Baker and his team discovered that a single gene determines whether a fly develops into male or female. This gene turns on a whole series of genes, telling cells to take on sex-specific characteristics.

To understand how this process works, they used video monitoring and genetic manipulation. First they made flies genetically engineered to ejaculate in response to red light.

The Male

A scientist can tell whether a fruit fly is male or female based on distinct pigment patterns on the body, a type of bristle found only on the legs of males and differences in genitalia. But the internal circuitry that guides courtship has remained mysterious.

For example, researchers knew that a brain chemical called dopamine plays an important role in fly mating, but they didn’t know how it worked. In the new study, Baker and his colleagues figured out that a single gene determines if the insect develops male or female characteristics. Baker calls it a “bureaucratic chain of command,” with the gene serving as the ultimate decision maker. “If you turn on that gene, it gives the go-ahead to develop female cells and male cell types,” he says. “If you turn off that gene, it stops the process.”

Male fruit flies put on quite a show when they come across a potential mate: They follow her around, exude pheromones, play a song with their wings and lick or tap at her genitalia. Then they decide whether to pursue a mate or run away.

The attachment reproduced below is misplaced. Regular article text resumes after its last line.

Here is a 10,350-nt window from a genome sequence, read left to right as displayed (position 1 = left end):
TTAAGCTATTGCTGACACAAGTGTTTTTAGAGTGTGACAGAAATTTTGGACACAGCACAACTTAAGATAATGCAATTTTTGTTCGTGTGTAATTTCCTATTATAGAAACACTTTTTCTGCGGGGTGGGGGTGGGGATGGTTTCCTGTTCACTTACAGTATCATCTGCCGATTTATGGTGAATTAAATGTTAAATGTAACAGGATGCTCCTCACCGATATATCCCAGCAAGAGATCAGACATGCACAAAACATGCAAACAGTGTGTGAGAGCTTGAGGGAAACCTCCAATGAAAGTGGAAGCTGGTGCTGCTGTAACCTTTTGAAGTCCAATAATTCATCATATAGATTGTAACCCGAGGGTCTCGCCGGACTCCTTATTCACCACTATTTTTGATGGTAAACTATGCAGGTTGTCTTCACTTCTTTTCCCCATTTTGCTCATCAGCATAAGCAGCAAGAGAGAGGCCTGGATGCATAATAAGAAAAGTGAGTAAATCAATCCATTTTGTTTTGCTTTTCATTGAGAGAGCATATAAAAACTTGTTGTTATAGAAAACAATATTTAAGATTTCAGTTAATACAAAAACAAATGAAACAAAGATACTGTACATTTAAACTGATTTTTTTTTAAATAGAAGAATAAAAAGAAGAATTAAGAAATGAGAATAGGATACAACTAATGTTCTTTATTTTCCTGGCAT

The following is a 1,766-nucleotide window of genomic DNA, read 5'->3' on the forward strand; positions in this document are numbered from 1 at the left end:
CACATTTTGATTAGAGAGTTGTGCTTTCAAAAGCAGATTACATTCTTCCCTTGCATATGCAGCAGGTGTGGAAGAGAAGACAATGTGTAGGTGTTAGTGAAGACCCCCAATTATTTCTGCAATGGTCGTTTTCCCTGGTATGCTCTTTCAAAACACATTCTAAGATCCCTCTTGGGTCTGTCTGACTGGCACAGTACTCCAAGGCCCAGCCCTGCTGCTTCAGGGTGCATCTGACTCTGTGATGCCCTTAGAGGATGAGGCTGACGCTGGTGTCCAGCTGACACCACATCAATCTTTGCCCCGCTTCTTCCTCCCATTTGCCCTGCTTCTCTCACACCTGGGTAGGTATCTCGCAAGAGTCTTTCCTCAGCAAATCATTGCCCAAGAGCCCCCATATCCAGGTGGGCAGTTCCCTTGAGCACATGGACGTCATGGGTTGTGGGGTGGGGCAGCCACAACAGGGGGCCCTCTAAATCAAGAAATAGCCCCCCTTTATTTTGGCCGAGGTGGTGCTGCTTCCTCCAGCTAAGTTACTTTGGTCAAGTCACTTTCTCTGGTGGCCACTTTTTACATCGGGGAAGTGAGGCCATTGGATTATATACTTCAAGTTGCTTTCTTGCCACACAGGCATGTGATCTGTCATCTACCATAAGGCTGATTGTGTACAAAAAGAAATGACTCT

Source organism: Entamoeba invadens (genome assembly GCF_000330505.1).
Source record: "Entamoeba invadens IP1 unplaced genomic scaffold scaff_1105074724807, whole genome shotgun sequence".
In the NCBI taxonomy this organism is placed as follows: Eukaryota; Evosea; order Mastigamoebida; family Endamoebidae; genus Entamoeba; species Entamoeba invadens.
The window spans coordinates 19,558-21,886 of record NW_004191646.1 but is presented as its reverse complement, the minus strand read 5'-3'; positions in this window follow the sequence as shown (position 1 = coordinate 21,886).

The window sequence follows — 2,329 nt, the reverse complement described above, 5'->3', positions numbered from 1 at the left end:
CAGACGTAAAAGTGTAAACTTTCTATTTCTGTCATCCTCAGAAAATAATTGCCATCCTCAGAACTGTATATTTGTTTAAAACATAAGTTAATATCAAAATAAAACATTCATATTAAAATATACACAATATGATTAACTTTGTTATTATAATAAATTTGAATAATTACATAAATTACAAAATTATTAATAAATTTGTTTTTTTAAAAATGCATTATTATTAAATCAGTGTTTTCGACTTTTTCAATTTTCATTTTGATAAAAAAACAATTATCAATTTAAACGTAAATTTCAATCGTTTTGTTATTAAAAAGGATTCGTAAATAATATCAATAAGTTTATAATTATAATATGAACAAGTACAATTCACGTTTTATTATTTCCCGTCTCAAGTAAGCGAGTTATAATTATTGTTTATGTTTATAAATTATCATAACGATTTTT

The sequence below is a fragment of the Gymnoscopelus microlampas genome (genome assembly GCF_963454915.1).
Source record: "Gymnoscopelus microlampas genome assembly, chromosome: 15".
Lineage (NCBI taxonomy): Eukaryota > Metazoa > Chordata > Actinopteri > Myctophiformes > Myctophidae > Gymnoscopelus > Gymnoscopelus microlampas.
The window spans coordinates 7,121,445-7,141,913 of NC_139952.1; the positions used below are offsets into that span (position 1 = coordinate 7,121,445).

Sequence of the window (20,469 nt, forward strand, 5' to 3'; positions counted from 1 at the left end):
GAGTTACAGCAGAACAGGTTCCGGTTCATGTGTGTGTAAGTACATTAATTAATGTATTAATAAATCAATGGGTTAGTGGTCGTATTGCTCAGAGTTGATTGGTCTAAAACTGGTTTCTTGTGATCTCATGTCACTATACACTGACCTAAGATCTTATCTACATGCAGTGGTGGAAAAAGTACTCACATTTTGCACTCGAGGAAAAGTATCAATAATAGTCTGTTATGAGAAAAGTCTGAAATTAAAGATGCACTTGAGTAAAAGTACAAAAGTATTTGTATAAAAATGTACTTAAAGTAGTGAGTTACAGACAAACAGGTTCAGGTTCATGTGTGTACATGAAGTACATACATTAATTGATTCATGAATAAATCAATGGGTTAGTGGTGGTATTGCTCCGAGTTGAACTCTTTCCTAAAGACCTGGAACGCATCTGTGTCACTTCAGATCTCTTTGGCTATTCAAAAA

The scientists wanted to understand what neurons in the fly’s brain processed these internal and external cues to produce a yes-or-no mating response. They used a range of techniques, including making individual neurons light up or silence them, to pinpoint the answer. They showed that neurons in two brain regions, pCd and pC1, respond to the male courtship song and the presence of pheromones. Silencing these neurons made virgin flies slow to mate, while increasing their activity caused them to respond more quickly.

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The Female

For many animals, sex is a big deal. Birds build nests, mice become aggressive and territorial, and even fruit flies take it seriously. After a male fly lays an egg, it has to go through a series of behaviors before the female can reject advances from other males and start laying her own eggs. Now researchers have outlined groups of neurons in the brain and nerve cord that control a female’s mating response, revealing the biological intricacies behind what looks simple enough on the outside.

For example, when a male approaches a female for the first time, a flood of excitatory (“Go for it!”) and inhibitory (“Don’t bother”) signals flow into the P1 courtship center in her brain. When the inhibitory signals are high, they prevent the male from pursuing her. But if the pheromones that signal sexual desire from the female are low, the neurons in the P1 center receive less inhibition and more dopamine, giving the male a green light to proceed.